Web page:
Physical Complications

Despite conflicting evidence, including medical records, many abortion activists will only admit that "illegal" abortions are unsafe.

  • Some surgical abortion procedures can be life-threatening.
  • Medical abortions such as RU 486 can result in prolonged haemorrhaging.
  • A study showed 5% (5 in 100) women have complications after an induced abortion.
  • A woman who has had an abortion is up to five times more likely to have an ectopic pregnancy.
  • Complications in future pregnancies is a common abortion related problem.
  • There is the risk of perforation of the uterus either by the instruments or by retained foetal tissue.
There are medical risks associated with surgical abortion that increase with subsequent abortions and the gestational age of the foetus.

When the abortionist commences the procedure, he or she will first place an instrument know as a speculum into the women's vagina and will then open it in order to visualise the cervix and the neck of the womb.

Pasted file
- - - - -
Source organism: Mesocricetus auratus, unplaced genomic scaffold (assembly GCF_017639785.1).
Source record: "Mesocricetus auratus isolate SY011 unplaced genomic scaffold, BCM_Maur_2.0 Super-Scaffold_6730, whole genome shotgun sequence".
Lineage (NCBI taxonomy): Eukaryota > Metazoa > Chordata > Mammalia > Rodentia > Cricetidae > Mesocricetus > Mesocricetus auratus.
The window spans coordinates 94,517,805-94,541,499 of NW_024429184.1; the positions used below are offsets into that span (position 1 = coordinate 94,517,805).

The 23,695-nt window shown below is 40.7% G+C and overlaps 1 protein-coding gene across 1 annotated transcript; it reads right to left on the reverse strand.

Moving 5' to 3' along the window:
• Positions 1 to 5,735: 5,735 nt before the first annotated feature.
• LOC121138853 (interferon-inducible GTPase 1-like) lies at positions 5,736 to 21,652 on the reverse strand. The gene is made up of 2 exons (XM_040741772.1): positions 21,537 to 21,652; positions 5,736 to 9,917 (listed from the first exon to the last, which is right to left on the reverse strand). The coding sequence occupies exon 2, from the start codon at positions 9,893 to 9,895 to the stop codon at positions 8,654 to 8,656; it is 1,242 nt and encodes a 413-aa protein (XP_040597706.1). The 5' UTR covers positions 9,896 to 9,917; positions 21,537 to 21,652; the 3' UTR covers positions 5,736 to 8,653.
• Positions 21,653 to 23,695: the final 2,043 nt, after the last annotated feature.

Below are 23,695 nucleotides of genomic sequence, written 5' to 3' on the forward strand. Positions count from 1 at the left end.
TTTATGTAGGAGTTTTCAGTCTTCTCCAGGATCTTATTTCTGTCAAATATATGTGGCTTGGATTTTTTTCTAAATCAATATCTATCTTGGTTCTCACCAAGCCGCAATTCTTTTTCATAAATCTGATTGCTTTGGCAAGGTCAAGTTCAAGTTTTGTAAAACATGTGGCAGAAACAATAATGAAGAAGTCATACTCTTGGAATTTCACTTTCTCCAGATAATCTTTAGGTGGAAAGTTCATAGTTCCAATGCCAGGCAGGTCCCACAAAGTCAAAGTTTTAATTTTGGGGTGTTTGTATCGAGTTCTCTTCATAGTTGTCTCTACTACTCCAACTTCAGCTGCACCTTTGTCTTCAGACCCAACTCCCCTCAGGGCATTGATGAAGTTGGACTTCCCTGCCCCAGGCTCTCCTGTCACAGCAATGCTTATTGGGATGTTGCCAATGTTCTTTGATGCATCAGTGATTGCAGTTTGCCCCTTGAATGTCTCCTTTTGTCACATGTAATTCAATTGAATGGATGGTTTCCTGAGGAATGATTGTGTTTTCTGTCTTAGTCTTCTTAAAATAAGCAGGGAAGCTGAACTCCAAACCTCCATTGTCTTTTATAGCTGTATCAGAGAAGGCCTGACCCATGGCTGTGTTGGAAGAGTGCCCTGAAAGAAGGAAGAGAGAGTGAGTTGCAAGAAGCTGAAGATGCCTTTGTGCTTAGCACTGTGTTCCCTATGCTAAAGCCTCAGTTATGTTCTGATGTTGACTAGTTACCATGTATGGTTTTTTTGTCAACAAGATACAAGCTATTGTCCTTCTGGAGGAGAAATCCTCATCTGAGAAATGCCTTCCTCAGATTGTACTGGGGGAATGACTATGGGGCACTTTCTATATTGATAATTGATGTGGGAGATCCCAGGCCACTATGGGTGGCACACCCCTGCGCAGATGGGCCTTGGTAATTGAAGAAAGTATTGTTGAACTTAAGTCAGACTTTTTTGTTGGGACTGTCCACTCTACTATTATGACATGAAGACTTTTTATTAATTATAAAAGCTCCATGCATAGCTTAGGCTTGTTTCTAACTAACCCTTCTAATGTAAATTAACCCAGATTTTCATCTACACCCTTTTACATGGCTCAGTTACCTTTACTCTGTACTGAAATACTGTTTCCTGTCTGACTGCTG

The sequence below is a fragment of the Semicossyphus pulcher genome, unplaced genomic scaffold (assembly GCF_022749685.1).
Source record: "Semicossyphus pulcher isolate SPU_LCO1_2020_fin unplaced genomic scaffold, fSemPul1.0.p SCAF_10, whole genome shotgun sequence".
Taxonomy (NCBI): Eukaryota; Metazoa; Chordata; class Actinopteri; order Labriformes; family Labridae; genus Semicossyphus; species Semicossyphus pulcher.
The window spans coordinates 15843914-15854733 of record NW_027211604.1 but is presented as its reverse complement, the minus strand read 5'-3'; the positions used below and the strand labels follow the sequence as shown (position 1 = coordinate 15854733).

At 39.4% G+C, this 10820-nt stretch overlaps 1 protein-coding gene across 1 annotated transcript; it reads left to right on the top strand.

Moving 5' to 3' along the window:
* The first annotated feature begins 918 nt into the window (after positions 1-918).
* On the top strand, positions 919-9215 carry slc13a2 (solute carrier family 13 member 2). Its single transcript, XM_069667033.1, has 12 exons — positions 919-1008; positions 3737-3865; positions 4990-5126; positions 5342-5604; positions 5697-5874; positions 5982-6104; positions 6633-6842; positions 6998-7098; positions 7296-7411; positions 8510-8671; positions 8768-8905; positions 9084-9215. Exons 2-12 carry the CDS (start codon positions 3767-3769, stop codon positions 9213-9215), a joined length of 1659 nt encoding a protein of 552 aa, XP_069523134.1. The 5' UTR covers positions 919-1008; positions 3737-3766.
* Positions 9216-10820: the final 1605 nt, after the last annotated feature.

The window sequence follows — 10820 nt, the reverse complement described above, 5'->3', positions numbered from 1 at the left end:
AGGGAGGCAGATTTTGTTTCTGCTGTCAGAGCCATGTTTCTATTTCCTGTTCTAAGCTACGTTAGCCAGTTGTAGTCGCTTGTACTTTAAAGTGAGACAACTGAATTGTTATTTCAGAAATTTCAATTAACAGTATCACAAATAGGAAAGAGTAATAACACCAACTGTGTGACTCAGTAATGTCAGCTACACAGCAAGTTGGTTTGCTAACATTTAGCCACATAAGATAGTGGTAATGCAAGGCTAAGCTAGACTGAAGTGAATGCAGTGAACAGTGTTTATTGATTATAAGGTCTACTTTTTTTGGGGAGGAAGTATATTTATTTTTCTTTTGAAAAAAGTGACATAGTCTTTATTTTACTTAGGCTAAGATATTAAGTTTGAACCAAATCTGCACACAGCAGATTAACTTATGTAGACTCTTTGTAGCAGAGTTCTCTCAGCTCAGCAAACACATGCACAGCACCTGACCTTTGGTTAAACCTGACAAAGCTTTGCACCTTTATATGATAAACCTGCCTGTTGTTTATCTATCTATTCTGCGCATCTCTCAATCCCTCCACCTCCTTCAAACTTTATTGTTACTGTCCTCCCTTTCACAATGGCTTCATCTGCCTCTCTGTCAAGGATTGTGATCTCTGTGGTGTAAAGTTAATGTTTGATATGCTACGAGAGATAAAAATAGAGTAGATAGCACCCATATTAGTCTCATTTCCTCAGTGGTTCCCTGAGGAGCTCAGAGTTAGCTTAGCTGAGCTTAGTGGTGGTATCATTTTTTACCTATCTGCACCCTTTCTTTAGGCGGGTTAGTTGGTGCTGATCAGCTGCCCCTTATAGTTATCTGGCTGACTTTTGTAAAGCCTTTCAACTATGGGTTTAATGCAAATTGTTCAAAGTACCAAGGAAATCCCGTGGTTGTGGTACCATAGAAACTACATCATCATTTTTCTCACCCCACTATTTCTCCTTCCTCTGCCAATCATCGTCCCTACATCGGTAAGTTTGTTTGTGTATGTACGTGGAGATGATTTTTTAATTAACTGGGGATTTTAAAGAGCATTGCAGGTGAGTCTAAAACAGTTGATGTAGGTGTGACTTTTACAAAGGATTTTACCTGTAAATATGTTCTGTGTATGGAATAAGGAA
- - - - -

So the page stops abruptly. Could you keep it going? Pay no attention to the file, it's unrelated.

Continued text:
Having visualized the cervix, the abortionist then takes another instrument, know as the tenacculum and fastens it securely through the speculum onto the cervix in this manner, clamping shut the tenacculum and getting a firm grasp on the cervix.

Several smooth slender rods, called dilators, are used to gradually force open the cervical canal. The widest rod is about the size of a  finger, which is how wide the cervix (neck of the womb) needs to be opened.

This forced dilation almost always causes microscopic tearing of the cervix muscles and occasionally tears the uterine wall which results in scarring.

As the abortionist's hand often blocks line of sight vision, and the inside of the uterus cannot be seen during the abortion procedure, complications may occur that include cervical laceration, perforation of the uterus, retention of foetal product and haemorrhaging (which can be life-threatening).